WINDOW_MAX([# Sub-Cats])

Which will count the maximum number of SUB-CATEGORY records for each SEGMENT and CATEGORY. In the case of Furniture Sales in the Home Office in Jan 2018, you can see below the count of sub-categories is 1 but the maximum count in the window is 4.

This shows we’re not at the SUB-CATGEORY level, as when we are, the #Sub Cats = Max Sub Cats in Window (ie 1=1)

So with that knowledge we can now derive an alternative field for the goal

SALES GOAL

IF ([# Sub-Cats] = 1 AND [# Sub-Cats]=[Max Sub-Cats in Window]) THEN 0 ELSE SUM([Goal]) END

Remove the original Goal field from the table and add this instead, setting the table calculation to compute by MONTH and you’ll see the SALES GOAL value change from a value to 0 as you expand down to the SUB-CATEGORY level.

So how do we show ‘NO GOAL’ instead of 0? Well this is a bit of a sneaky formatting trick, and one I couldn’t figure out (this step was actually the last thing I changed before publishing).

In my original SALES GOAL calculation I had set the value to be NULL rather than 0 expecting there to be an option to show the NULL values as something else (ie NO GOAL). But the feature I was looking for wasn’t available (maybe I was mistaken about when it appears.. maybe it’s disappeared in 2020.2… I still need to investigate). Anyhow, my alternative was to create a string field to store the value in, but this would make formatting the number quite cumbersome, and I was sure that wasn’t the case.

So I had to check Ann’s solution. Instead of NULL, she had set the value to be 0, and consequently used the following custom number formatting :

“$”#,##0;-“$”#,##0;”NO GOAL”

where the last bit is how to format 0. Very very sneaky huh!

So we’ve worked out how to identify when we’re at the SUB-CATEGORY level, and managed to display ‘NO GOAL’ when at that level, now we need to filter out some of the rows (but only when at this level).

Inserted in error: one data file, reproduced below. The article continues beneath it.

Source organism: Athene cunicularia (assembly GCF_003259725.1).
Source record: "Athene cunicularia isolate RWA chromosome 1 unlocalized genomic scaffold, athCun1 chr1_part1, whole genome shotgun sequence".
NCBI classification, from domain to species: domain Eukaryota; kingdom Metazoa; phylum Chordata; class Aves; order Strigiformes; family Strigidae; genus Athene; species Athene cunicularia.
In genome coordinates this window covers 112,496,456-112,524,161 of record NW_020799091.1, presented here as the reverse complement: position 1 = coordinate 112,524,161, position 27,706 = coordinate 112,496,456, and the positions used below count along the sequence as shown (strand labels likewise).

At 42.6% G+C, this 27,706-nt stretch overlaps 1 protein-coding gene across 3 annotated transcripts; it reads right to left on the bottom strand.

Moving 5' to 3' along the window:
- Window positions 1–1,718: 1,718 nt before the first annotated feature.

Records to Show

IF [Max Sub-Cats in Window] = 0 THEN FALSE
ELSEIF ([# Sub-Cats] = 1 AND [# Sub-Cats]=[Max Sub-Cats in Window])
THEN //at lowest level
IF ATTR([MONTH]) < [Today] THEN TRUE
ELSE FALSE
END
ELSEIF [# Sub-Cats] = 0 AND [Max Sub-Cats in Window] = 1 THEN FALSE //still at lowest level but no sales so exclude
ELSE TRUE
END

This took a bit of trial & error to work out, and there may well be something much more simplified.

Adding this to the table, and again setting to compute by MONTH you can see which rows are reporting True and False. When collapsed to the SEGMENT or CATEGORY level, all rows are True, but the values start to vary when at the SUB-CATEGORY level.

Now, we need to work on the fields to help show us the actual & % difference.

RESULT

IF ([# Sub-Cats] = 1 AND [# Sub-Cats]=[Max Sub-Cats in Window]) THEN NULL ELSE SUM([ACTUAL SALES])-([SALES GOAL]) END

The difference should only show if we’re not at the lowest level. This needs to be custom formatted as

↑#,##0;↓#,##0

I use this site to find the arrows needed.

ACTUAL vs GOAL

[RESULT]/SUM([ACTUAL SALES])

will give me the % difference (format to percentage with 0 dp).

And the final piece of data we need (I think) is to compute a RAG status for each row. This is dependent on some parameters